We do have a hotel in Melbourne so we are getting leads in Australia and we are talking about deals in most of the cities there. The same in Auckland, and we are looking at some potential deals in Wellington. And the same in London where we might get deals in the UK because we have a hotel in London. So we can't satiate all the needs of all our customers immediately but we can create a beachhead in each location and that will help us.
So what's different about Langham?
It has a sense of European elegance. Walk along Canton Road among the hustle and bustle of Hong Kong and then walk into the Langham hotel and it's got a beautiful aura to it, a sense of enchantment. There aren't many hotels in Hong Kong like that. Langham stands for 140 years of that service and elegance. A lot of our competition have come out of north America - Four Seasons and Ritz-Carlton, for instance. We've made our signature a Europeanness, so for instance we have tried to own the idea of afternoon tea in the cities in which we operate and we've taken it to other places where it wasn't that much of a deal and filled our lobbies with people having afternoon tea.
Langham Place on the other hand comes from the idea that if Langham started now, not 140 years ago, and built the most innovative hotel in the world, then it would be something like Langham Place, so a more clean line and a very western experience but with great service. Some of these hotel brands that are created can be on the cutting edge of design, but lose a little on the service side - so we try and deliver a modern sense of hospitality but with the full service offering.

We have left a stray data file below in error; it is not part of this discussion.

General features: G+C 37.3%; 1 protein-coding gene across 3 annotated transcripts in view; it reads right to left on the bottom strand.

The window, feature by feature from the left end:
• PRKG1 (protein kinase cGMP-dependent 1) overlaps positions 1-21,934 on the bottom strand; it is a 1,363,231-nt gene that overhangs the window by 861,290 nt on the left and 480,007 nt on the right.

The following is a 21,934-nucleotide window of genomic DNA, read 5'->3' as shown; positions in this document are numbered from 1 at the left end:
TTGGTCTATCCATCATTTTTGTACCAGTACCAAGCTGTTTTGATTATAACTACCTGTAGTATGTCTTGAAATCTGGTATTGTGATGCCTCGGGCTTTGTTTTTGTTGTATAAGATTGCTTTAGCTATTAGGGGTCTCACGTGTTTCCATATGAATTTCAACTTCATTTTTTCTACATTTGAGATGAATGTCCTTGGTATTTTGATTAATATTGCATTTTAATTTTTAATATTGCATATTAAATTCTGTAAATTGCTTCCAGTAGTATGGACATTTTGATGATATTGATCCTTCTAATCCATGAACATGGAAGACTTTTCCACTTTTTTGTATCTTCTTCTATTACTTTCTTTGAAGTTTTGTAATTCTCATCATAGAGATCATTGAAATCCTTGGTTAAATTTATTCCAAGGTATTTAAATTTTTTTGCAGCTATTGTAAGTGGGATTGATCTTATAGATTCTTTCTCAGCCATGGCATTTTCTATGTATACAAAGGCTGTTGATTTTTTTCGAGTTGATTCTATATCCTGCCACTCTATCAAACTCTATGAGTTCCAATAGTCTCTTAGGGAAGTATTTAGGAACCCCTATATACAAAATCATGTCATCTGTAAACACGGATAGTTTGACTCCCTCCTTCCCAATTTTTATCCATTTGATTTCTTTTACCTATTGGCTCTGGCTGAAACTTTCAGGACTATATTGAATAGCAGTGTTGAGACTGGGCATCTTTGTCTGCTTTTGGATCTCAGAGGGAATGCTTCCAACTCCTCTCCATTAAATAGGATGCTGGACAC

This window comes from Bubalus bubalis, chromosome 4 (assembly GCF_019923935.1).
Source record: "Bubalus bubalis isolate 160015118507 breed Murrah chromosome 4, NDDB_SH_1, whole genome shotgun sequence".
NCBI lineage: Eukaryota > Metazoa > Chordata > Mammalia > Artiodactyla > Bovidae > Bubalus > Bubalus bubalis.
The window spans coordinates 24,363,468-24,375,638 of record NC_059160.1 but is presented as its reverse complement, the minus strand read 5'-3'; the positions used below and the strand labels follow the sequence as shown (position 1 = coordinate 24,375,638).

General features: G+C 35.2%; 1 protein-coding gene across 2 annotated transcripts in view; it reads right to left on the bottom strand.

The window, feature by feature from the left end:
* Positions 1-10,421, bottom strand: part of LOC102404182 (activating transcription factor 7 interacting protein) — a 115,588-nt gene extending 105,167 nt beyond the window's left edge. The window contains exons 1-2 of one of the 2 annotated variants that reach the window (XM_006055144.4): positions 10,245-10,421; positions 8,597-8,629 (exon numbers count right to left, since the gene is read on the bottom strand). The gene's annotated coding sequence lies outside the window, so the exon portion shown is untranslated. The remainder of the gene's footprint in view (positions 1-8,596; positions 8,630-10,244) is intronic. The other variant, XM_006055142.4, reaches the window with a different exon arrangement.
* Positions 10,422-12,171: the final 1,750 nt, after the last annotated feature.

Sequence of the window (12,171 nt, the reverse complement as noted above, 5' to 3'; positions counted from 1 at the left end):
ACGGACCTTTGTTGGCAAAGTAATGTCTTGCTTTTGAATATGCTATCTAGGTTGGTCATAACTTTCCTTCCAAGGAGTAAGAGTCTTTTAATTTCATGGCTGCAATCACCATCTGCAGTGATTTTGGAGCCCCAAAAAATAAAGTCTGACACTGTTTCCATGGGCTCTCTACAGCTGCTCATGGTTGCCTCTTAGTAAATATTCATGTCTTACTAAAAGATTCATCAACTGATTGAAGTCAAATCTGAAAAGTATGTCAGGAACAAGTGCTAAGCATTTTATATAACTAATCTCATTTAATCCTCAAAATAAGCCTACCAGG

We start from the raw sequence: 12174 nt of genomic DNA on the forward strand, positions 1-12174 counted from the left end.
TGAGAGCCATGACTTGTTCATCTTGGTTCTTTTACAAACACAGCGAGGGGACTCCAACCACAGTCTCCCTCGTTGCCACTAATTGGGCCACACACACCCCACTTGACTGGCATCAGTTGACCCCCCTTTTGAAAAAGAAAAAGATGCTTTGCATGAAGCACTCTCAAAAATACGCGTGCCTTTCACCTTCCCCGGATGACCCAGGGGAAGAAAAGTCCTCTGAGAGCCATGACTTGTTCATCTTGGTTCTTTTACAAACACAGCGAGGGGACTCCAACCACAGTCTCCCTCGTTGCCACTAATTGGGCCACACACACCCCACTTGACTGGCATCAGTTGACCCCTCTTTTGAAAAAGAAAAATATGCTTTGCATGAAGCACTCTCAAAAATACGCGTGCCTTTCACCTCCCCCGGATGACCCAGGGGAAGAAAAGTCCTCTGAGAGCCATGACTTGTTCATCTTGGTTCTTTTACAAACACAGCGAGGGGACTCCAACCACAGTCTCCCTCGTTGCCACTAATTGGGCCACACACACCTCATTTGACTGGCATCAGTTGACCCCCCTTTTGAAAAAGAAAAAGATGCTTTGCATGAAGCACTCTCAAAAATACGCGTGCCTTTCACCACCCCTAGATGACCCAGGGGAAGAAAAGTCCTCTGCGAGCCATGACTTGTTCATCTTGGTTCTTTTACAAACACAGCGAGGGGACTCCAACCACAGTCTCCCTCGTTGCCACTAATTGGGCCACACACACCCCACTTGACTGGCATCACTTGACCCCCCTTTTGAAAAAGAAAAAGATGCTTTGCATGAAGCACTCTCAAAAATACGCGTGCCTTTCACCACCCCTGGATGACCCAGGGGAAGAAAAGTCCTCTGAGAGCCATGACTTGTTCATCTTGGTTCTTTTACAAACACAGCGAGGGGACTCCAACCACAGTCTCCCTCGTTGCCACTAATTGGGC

That's why Langham Place in Hong Kong has been so effective and it's why our Koh Samui Langham Place resort has done so well, and we've done some very effective communication there with a photo competition on the website. We opened on the 1 December 2009, admittedly high season, but it's the only hotel that I've ever been involved with that made a bottom line in its first month.
And interestingly enough it's the age of internet booking. We got 85 per cent of our business from the web, and in the first month 80 per cent of that was from our own website. We have some great partners doing both wholesale and retail business who are now helping and giving us distribution as well. And as a result we are in more discussions with potential resorts and there's the opportunity for us to invest in new resorts as well.